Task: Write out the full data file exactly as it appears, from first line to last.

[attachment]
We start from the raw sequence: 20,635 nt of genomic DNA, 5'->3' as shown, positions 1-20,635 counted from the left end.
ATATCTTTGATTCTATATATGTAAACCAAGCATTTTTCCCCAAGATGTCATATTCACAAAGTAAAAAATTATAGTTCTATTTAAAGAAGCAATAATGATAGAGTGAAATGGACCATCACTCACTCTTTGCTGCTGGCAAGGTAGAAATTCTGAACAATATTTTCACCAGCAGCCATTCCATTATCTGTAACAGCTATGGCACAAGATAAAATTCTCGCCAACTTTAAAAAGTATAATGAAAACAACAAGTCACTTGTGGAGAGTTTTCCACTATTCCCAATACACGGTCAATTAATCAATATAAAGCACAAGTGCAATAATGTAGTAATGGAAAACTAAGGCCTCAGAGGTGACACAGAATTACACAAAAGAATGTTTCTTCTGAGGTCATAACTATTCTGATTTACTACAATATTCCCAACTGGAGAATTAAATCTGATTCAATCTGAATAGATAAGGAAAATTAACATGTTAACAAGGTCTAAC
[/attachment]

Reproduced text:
We start from the raw sequence: 20,635 nt of genomic DNA, 5'->3' as shown, positions 1-20,635 counted from the left end.
ATATCTTTGATTCTATATATGTAAACCAAGCATTTTTCCCCAAGATGTCATATTCACAAAGTAAAAAATTATAGTTCTATTTAAAGAAGCAATAATGATAGAGTGAAATGGACCATCACTCACTCTTTGCTGCTGGCAAGGTAGAAATTCTGAACAATATTTTCACCAGCAGCCATTCCATTATCTGTAACAGCTATGGCACAAGATAAAATTCTCGCCAACTTTAAAAAGTATAATGAAAACAACAAGTCACTTGTGGAGAGTTTTCCACTATTCCCAATACACGGTCAATTAATCAATATAAAGCACAAGTGCAATAATGTAGTAATGGAAAACTAAGGCCTCAGAGGTGACACAGAATTACACAAAAGAATGTTTCTTCTGAGGTCATAACTATTCTGATTTACTACAATATTCCCAACTGGAGAATTAAATCTGATTCAATCTGAATAGATAAGGAAAATTAACATGTTAACAAGGTCTAAC